Titanic: was given extensive coverage by P&J
One of the UK newspaper industry’s most cherished urban myths has finally been laid to rest.
It is often claimed that when the Titanic sunk, the Press & Journal, Aberdeen, in the definitive example of excessive parochialism, carried the headline: “North-east man dies at sea.”
It has been held as the prime example of how the regional newspapers will seek a local angle in even the most dramatic of world events.
In fact, the headline which greeted readers on Tuesday, April 16, 1912, was a four-decker: MidAtlantic Disaster. Titanic Sunk By Iceberg. 1,683 lives lost; 675 saved. Liners race to rescue.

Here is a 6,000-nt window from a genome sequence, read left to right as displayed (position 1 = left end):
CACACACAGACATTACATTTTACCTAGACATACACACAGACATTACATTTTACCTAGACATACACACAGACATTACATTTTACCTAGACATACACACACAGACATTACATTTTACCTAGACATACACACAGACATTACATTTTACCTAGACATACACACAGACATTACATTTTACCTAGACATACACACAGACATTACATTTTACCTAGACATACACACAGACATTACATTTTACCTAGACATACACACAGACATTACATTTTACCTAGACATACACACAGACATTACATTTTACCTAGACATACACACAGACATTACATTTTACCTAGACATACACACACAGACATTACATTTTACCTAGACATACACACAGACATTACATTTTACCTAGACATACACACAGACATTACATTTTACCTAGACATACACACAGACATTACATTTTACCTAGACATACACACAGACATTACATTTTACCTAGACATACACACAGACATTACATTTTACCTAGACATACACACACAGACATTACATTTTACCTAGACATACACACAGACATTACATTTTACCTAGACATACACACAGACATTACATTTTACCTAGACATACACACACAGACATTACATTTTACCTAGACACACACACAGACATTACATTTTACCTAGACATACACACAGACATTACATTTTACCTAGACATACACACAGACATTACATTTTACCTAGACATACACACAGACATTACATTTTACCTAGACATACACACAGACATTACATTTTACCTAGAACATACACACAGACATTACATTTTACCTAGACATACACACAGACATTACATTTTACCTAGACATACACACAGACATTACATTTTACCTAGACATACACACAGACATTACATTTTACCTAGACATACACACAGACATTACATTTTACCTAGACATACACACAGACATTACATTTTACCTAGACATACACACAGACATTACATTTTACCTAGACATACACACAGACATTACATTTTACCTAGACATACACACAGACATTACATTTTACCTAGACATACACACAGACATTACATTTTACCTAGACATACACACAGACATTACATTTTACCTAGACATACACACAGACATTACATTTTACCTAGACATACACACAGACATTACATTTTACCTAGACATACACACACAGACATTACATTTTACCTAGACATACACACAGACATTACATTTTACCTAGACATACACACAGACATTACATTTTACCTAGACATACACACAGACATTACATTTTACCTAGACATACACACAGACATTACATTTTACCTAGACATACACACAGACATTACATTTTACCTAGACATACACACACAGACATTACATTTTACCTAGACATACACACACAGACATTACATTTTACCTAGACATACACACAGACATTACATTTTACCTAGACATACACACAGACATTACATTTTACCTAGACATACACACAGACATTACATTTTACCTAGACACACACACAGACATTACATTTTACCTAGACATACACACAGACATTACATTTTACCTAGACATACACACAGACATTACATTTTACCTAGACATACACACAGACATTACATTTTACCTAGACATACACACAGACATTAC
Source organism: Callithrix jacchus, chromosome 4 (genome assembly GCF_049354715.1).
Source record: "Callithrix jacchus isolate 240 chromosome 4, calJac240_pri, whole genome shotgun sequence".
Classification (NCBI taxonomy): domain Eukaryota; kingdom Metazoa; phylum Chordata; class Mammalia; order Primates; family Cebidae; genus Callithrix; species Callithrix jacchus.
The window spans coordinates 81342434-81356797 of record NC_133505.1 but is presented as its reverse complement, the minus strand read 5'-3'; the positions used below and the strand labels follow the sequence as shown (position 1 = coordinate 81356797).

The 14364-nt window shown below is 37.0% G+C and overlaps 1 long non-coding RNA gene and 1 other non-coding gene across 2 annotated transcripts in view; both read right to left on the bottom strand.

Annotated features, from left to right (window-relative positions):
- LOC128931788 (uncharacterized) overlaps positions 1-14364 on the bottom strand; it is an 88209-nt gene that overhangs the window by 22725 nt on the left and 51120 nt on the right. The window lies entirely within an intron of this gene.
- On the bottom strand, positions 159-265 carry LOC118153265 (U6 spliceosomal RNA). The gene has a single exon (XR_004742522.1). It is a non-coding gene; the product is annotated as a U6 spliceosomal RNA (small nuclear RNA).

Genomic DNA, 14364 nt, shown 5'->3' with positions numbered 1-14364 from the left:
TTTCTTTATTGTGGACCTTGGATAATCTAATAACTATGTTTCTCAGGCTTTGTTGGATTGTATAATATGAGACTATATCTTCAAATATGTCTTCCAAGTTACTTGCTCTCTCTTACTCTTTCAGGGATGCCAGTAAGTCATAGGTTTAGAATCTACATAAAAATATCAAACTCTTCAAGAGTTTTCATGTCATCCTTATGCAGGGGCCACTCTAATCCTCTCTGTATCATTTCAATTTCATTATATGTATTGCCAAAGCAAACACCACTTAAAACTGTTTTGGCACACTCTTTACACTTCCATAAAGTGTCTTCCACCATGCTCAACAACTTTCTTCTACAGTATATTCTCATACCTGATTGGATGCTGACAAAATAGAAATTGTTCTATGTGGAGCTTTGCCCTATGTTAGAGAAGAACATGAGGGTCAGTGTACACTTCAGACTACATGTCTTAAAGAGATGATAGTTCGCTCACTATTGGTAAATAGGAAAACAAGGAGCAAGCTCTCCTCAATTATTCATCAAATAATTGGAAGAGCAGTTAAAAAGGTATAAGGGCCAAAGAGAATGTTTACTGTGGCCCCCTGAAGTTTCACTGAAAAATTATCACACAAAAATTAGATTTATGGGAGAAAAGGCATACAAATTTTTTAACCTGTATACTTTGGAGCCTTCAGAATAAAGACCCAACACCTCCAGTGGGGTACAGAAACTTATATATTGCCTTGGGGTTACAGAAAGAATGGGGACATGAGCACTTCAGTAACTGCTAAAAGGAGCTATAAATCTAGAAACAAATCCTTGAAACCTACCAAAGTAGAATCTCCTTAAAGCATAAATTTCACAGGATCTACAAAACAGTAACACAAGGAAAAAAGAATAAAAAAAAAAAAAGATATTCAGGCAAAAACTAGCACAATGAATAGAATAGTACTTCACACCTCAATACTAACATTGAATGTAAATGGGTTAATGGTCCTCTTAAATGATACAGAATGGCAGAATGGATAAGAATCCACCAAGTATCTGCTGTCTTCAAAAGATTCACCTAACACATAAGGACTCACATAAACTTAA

The Press & Journal has finally dispelled the myth in an article coinciding with an exhibition at the National Library of Scotland featuring the history of newspapers in Scotland over the past 400 years.
The Press & Journal did provide extensive coverage of the Titanic sinking. It was several days after the tragedy that the paper was able to tell its readers the human interest stories of the North-east Scotland people on board the Titanic.
Reporter Morag Lindsay claimed: “The most likely explanation… is that it dates back to that point, days after the tragedy, when a news bill outside a shop said, ‘Titanic latest; NE man dead’.”
By Hamish Mackay